The influence of culture on role conceptions and role behavior in organisations
Abbreviated Journal Title
Appl. Psychol.-Int. Rev.-Psychol. Appl.-Rev. Int.
UNITED-STATES; SIMILARITY; RACE; SELF; PERFORMANCE; AMERICAN; DISCRIMINATION; ASSIMILATOR; LEADERSHIP; EMPLOYEES; Psychology, Applied
The workforces of many industrialised nations are becoming increasingly more diverse. Organisations in these nations employ workers from a variety of cultures and subcultures. As a result, models of organisational behavior that assume that workers share a single, relatively homogeneous culture are no longer appropriate. In view of this, we offer a modified version of Katz and Kahn's (1966, 1978) seminal model of role-taking. Our model of the Effects of Culture on Role Behavior (ECORB) explicitly recognises the effects that variations in the cultural backgrounds of role senders and role incumbents have on role expectations, sent roles, behavioral intentions, and role behavior. A basic premise of the same model is that cultural and subcultural variables affect the work-related scripts that a worker is willing and able to use. Moreover, because workers from different cultures or subcultures often operate on the basis of different scripts, a number of problems may arise (e.g. role incumbents may behave in ways that are inconsistent with the expectations of role senders). We offer implications of our ECORB model for theory, research, and practice.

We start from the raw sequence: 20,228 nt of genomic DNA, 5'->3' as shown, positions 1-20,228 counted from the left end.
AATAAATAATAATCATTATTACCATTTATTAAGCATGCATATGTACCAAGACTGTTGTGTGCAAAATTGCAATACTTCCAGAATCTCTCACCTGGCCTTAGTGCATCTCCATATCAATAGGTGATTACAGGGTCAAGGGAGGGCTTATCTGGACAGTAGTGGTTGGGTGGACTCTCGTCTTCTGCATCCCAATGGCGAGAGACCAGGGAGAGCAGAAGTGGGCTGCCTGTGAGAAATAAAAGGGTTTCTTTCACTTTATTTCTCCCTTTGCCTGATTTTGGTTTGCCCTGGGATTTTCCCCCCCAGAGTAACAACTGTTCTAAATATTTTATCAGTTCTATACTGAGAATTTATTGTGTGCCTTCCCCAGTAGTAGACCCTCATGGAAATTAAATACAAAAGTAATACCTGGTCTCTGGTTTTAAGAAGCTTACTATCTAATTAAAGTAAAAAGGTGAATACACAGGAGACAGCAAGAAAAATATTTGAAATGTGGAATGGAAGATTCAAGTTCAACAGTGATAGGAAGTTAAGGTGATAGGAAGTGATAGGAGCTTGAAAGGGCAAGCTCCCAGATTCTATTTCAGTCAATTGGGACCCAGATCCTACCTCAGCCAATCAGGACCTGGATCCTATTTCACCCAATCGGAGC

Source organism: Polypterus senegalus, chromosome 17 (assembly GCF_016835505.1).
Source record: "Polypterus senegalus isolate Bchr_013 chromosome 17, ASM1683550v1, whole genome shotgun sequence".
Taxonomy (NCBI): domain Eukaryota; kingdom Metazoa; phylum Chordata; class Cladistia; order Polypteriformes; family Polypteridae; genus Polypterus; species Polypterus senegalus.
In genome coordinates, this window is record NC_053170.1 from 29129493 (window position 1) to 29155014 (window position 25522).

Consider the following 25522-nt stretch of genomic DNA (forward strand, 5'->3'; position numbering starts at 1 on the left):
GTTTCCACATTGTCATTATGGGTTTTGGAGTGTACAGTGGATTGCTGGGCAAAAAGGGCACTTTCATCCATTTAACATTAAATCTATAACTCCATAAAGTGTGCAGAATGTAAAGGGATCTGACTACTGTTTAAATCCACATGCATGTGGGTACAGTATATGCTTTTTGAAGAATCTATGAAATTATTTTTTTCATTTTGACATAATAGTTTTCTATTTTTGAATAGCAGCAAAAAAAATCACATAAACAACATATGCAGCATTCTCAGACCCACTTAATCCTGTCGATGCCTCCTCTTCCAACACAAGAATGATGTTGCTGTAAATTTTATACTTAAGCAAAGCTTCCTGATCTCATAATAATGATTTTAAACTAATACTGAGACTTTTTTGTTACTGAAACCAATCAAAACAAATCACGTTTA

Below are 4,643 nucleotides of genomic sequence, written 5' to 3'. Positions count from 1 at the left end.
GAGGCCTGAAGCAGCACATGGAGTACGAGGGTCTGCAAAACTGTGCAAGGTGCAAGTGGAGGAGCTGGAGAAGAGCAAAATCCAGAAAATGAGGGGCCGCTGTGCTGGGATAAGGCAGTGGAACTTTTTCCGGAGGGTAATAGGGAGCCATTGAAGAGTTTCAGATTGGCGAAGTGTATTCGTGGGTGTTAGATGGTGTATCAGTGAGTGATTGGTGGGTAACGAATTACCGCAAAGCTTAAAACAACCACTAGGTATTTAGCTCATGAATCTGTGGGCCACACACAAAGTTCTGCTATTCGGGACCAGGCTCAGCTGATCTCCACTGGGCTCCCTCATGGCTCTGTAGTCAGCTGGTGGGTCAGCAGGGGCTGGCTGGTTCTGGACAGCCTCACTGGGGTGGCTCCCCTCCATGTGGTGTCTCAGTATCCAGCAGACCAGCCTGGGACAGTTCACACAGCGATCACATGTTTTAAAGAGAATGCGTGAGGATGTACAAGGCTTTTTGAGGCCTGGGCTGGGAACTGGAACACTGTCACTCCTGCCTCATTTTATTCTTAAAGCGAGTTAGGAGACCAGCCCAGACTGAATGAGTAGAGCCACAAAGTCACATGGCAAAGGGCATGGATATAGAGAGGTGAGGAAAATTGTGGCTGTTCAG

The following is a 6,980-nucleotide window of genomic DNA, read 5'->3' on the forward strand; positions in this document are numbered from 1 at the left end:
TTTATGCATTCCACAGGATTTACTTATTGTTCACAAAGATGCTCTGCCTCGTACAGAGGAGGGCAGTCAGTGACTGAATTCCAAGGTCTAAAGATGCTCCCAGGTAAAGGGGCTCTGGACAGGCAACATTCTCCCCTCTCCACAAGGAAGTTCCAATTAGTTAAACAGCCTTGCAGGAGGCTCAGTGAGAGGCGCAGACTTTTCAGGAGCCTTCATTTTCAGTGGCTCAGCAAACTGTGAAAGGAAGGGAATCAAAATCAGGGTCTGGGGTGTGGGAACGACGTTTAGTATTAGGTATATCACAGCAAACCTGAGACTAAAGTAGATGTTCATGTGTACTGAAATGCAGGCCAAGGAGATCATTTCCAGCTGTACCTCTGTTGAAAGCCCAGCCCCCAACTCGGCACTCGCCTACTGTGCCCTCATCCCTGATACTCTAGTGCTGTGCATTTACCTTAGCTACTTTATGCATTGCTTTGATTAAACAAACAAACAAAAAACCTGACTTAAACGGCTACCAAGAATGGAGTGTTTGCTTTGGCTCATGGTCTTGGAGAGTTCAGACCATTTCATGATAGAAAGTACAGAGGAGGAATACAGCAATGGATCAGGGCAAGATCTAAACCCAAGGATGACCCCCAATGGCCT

Applied Psychology-an International Review-Psychologie Appliquee-Revue Internationale
"The influence of culture on role conceptions and role behavior in organisations" (2003). Faculty Bibliography 2000s. 4053.